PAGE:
Zeda Rosenberg is CEO of IPM, a nonprofit working to develop new HIV prevention and sexual and reproductive health products for women. Previously, she served as scientific director for the HIV Prevention Trials Network at Family Health International, and senior scientist at the U.S. National Institute of Allergy and Infectious Diseases at NIH. She received her master's in epidemiology and a doctorate in microbiology from Harvard University.
Adolescent girls and women bear a disproportionate and persistent burden of the virus. Zeda Rosenberg, CEO of the International Partnership for Microbicides, discusses the importance of scientific innovation to stop HIV infections in women.
If we translate the Sustainable Development Goals from aspirations to outcomes, young women will have a brighter future — one that is free of HIV. Fulfilling this vision depends on international commitment to making existing prevention methods available to women and supporting urgently needed research to develop new technologies that would help women protect themselves and stay healthy.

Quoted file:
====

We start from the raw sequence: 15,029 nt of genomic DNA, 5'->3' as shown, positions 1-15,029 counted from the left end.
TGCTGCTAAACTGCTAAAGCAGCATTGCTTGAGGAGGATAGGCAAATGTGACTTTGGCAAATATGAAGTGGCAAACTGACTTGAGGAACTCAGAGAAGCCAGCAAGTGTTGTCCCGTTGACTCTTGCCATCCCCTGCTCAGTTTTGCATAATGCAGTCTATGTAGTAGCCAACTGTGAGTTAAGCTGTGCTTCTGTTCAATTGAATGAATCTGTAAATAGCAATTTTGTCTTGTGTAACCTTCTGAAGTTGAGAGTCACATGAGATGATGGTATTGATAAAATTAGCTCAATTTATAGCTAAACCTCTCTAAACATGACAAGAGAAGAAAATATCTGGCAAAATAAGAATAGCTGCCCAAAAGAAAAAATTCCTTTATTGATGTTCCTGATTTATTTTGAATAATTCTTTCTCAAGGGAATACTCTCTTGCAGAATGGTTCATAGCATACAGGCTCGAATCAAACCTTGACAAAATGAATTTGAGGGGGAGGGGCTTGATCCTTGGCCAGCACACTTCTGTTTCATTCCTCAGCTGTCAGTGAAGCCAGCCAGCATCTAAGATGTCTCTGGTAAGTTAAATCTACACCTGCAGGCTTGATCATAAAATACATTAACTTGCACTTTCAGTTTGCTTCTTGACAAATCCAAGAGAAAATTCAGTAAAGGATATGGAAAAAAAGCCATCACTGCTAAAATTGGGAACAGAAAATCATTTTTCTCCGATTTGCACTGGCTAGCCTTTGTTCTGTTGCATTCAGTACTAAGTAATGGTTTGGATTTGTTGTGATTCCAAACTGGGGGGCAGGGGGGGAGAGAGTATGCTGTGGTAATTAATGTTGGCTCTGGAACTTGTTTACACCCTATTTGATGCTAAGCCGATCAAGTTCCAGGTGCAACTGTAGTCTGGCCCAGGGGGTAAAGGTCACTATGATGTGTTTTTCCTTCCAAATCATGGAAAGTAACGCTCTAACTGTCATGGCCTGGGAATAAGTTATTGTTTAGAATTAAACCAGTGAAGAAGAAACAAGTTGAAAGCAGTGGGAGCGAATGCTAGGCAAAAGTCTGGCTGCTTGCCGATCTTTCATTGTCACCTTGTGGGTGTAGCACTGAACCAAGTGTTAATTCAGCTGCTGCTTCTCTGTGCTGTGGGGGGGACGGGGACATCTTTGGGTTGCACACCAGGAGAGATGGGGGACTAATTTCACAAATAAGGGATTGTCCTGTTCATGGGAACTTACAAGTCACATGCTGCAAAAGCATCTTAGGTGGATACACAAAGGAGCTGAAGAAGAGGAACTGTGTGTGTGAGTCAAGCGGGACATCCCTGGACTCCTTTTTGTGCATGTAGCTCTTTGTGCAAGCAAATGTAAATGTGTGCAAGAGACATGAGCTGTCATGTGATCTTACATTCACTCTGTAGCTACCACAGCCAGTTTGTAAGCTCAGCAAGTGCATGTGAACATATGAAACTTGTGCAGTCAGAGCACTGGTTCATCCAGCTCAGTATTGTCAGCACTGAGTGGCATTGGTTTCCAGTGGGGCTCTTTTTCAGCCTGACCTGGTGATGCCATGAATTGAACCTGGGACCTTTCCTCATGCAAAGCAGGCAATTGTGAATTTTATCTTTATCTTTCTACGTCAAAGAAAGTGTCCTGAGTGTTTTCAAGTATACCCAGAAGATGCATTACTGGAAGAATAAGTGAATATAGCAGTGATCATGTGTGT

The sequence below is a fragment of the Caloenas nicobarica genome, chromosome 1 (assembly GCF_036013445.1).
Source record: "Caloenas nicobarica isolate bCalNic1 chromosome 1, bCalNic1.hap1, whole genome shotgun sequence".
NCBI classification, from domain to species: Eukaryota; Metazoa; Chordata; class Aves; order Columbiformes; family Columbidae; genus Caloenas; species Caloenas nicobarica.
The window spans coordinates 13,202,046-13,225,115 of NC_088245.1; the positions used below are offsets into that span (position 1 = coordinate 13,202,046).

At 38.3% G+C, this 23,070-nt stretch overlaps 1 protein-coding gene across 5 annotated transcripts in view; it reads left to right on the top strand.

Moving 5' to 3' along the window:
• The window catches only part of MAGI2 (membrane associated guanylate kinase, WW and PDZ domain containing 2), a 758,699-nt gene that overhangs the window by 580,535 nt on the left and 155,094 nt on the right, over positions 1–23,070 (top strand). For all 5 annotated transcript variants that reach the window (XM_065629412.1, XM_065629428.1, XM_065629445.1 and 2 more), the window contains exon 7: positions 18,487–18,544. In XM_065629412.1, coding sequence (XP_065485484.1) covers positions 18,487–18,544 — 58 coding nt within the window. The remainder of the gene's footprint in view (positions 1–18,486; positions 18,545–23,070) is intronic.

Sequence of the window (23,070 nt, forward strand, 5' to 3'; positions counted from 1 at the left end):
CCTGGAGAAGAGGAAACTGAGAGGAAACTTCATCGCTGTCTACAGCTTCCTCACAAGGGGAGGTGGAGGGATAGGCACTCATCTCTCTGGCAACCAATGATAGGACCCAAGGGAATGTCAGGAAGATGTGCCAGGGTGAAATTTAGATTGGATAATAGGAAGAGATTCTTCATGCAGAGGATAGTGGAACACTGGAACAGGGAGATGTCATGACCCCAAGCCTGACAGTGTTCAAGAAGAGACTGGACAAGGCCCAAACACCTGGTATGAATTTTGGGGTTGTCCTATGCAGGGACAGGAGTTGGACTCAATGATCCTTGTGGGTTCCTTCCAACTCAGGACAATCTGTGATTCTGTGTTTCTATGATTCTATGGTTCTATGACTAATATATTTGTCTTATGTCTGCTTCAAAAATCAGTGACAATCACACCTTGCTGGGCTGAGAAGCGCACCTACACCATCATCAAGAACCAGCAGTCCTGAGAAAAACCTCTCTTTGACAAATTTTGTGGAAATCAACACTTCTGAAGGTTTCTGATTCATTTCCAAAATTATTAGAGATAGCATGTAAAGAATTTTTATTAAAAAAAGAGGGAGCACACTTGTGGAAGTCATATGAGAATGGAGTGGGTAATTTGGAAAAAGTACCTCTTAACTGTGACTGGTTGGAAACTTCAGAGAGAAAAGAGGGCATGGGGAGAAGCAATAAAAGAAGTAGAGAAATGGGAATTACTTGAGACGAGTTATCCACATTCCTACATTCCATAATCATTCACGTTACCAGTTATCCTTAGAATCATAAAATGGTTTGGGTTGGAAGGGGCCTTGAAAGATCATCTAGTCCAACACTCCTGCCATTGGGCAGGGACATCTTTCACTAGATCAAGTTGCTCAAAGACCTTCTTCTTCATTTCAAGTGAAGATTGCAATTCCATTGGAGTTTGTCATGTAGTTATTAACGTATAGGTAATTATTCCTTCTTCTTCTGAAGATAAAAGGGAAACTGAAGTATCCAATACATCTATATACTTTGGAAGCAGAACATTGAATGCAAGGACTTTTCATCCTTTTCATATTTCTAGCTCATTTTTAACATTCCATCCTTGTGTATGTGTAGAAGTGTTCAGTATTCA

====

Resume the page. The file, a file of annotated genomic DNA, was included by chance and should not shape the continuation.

Ending AIDS will not happen unless women have new options to use to keep themselves healthy and safe, International Partnership for Microbicides CEO Zeda F. Rosenberg and Microbicide Trials Network Principal Investigator Sharon Hillier argue in this exclusive commentary.
It’ll perhaps take a decade or more to come up with an HIV vaccine. So we need to look at other options and continued investments in other novel prevention technologies, says Zeda Rosenberg, CEO of the International Partnership for Microbicides in an exclusive editorial for World AIDS Day.